Gerald Finzi – By Footpath and Stile and other chamber works
– Romance
– By Footpath and Stile
– Prelude | Interlude | Elegy
– Five Bagatelles

Robert Plane, clarinet | Finzi Quartet | Marcus Farnsworth | Ruth Bolister
(Resonus RES10109)

‘The delectable soloist, Robert Plane, must be smiling for joy at this unexpected addition to the (wonderful but small) clarinet quintet repertoire.’
International Record Review 2012 (Finzi Five Bagatelles)

‘…stunningly intimate miniatures……Plane’s readings are superb, especially in the extended lyrical movements like the ‘Romance’, ‘Carol’ and ‘Forlana’.

‘Probably almost every clarinetist at some time or another comes upon one or other of these attractive and beautifully contrasted character pieces in their piano version, but Alexander has turned them into a five movement clarinet quintet! The delectable soloist, Robert Plane, must be smiling for joy at this unexpected addition to the (wonderful but small) clarinet quintet repertoire. There are, of course, numerous recordings in the catalogue of those Five Bagatelles in their original version with piano. Plane himself has previously recorded them for Naxos, in an arrangement for clarinet and string orchestra, rather than string quartet! Since the coupling there is his sensitive version of another Finzi masterwork in the shape of the Clarinet Concerto, devotees of the composer may well have that disc in their possession already.’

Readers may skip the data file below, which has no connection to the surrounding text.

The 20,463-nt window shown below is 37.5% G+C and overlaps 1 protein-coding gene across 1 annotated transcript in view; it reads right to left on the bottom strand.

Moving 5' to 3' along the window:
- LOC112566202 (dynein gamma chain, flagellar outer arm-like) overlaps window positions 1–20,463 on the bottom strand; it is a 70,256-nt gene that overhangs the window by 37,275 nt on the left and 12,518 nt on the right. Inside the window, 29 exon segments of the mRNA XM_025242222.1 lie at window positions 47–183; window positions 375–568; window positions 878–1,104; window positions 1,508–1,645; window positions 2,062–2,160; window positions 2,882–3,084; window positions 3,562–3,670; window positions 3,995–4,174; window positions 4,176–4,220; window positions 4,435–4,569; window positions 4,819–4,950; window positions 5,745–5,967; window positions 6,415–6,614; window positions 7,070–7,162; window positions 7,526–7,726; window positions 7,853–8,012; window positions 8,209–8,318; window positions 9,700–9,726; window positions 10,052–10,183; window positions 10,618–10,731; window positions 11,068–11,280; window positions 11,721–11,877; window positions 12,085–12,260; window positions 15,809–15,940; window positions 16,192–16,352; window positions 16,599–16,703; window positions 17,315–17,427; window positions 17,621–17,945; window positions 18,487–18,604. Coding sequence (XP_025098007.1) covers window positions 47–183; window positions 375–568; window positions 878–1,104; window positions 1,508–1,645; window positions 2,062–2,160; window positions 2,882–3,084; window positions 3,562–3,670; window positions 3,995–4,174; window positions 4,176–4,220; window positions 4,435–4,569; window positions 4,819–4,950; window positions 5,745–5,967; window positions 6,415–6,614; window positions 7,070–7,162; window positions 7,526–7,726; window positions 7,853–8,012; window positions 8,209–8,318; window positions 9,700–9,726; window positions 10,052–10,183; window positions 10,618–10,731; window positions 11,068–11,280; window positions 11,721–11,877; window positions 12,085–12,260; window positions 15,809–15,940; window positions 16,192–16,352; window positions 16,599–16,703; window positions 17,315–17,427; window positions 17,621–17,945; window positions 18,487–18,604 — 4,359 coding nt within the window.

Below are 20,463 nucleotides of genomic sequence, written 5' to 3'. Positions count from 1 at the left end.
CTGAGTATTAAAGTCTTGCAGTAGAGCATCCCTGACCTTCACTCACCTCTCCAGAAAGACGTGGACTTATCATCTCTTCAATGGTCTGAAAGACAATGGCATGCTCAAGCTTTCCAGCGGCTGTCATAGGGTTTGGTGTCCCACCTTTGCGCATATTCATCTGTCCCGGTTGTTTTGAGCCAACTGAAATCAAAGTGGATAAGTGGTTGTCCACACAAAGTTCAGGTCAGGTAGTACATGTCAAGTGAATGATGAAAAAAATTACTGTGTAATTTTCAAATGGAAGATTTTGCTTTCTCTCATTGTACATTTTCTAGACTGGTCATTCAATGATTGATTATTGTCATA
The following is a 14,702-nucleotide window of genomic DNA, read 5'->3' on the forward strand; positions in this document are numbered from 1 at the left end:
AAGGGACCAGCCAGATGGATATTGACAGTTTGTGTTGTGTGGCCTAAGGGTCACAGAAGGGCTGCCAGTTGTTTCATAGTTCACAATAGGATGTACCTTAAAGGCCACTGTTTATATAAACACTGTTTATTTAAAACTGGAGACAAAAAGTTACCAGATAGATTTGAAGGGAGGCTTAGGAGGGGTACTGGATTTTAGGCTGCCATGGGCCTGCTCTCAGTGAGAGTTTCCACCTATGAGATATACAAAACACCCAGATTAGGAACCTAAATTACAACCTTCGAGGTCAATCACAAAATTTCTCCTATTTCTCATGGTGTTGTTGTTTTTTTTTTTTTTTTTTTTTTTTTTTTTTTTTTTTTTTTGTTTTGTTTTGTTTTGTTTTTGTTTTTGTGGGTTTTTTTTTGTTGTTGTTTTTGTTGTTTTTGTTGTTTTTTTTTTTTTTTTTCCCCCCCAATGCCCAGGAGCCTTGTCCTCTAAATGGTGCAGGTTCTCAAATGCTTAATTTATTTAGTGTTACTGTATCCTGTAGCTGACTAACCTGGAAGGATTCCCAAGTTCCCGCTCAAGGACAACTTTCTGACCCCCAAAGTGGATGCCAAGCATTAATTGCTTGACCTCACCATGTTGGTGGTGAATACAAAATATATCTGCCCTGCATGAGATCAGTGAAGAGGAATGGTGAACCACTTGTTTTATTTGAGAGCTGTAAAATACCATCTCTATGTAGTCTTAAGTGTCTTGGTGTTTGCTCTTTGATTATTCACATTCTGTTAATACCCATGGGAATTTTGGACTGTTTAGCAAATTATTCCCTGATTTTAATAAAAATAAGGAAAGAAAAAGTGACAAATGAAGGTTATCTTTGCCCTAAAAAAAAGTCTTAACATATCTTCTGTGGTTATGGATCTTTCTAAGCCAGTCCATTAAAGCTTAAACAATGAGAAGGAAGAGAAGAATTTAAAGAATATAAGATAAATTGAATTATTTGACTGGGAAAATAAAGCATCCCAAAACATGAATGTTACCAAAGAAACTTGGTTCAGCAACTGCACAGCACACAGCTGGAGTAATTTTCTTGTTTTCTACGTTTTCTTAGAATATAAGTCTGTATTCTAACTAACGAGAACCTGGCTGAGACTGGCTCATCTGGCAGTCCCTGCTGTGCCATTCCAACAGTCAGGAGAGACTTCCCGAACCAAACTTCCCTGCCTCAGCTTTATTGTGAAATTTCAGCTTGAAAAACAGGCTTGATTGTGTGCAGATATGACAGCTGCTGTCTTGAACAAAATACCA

International Record Review

‘the contribution of …Robert Plane…is first-class’

‘This is only the ninth release from Resonus but they have already established themselves as a force to be reckoned with, filling gaps in the catalogue by offering adventurous recordings of contemporary composers and neglected music by their predecessors. Not only is most of the music new to the catalogue in its present form, it’s also beautiful and highly enjoyable. Not everything here is as Finzi wrote it, but you would hardly realise it, so idiomatic are Christian Alexander’s arrangements. The central work, which gives the recording its title, though early, is pure Finzi with words by his favourite poet, Thomas Hardy, but not well enough known apart from his setting of The Oxen, which sometimes gets trotted out at Christmas. It receives a stylish performance from baritone Marcus Farnsworth, a young man from whom we shall surely hear much in future. He appears to have specialised in singing Bach, but his voice is well suited to Finzi’s manner as is the playing of the eponymous Finzi Quartet, both here and in the other works. With equally fine assistance from Robert Plane and Ruth Bolister, good recording and excellent notes, this deserves a strong recommendation to match its eight Resonus predecessors.’
MusicWeb International



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